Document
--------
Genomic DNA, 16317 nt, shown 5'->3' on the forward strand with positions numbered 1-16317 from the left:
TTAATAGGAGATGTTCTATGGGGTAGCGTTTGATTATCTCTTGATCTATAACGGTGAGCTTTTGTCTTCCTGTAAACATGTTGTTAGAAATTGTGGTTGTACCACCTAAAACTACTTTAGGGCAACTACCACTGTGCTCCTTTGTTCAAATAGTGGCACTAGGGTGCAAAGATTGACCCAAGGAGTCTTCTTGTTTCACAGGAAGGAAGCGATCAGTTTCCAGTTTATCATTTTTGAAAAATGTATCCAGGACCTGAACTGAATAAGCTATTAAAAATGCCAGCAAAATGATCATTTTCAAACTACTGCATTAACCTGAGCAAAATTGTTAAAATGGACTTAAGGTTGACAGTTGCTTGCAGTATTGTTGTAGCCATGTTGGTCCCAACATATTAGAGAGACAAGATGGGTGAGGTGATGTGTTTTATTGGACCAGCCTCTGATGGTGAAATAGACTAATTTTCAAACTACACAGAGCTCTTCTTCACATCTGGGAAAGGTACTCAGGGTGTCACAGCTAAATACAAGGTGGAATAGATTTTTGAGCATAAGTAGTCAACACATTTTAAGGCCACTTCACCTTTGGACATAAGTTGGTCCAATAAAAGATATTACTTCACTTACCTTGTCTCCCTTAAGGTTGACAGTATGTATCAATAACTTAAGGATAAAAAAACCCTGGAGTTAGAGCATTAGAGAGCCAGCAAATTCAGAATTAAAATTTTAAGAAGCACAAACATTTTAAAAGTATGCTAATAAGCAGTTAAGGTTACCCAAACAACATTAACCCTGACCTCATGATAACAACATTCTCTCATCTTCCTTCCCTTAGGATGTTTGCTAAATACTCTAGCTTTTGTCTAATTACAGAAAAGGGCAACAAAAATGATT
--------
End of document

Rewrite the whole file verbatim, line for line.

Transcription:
Genomic DNA, 16317 nt, shown 5'->3' on the forward strand with positions numbered 1-16317 from the left:
TTAATAGGAGATGTTCTATGGGGTAGCGTTTGATTATCTCTTGATCTATAACGGTGAGCTTTTGTCTTCCTGTAAACATGTTGTTAGAAATTGTGGTTGTACCACCTAAAACTACTTTAGGGCAACTACCACTGTGCTCCTTTGTTCAAATAGTGGCACTAGGGTGCAAAGATTGACCCAAGGAGTCTTCTTGTTTCACAGGAAGGAAGCGATCAGTTTCCAGTTTATCATTTTTGAAAAATGTATCCAGGACCTGAACTGAATAAGCTATTAAAAATGCCAGCAAAATGATCATTTTCAAACTACTGCATTAACCTGAGCAAAATTGTTAAAATGGACTTAAGGTTGACAGTTGCTTGCAGTATTGTTGTAGCCATGTTGGTCCCAACATATTAGAGAGACAAGATGGGTGAGGTGATGTGTTTTATTGGACCAGCCTCTGATGGTGAAATAGACTAATTTTCAAACTACACAGAGCTCTTCTTCACATCTGGGAAAGGTACTCAGGGTGTCACAGCTAAATACAAGGTGGAATAGATTTTTGAGCATAAGTAGTCAACACATTTTAAGGCCACTTCACCTTTGGACATAAGTTGGTCCAATAAAAGATATTACTTCACTTACCTTGTCTCCCTTAAGGTTGACAGTATGTATCAATAACTTAAGGATAAAAAAACCCTGGAGTTAGAGCATTAGAGAGCCAGCAAATTCAGAATTAAAATTTTAAGAAGCACAAACATTTTAAAAGTATGCTAATAAGCAGTTAAGGTTACCCAAACAACATTAACCCTGACCTCATGATAACAACATTCTCTCATCTTCCTTCCCTTAGGATGTTTGCTAAATACTCTAGCTTTTGTCTAATTACAGAAAAGGGCAACAAAAATGATT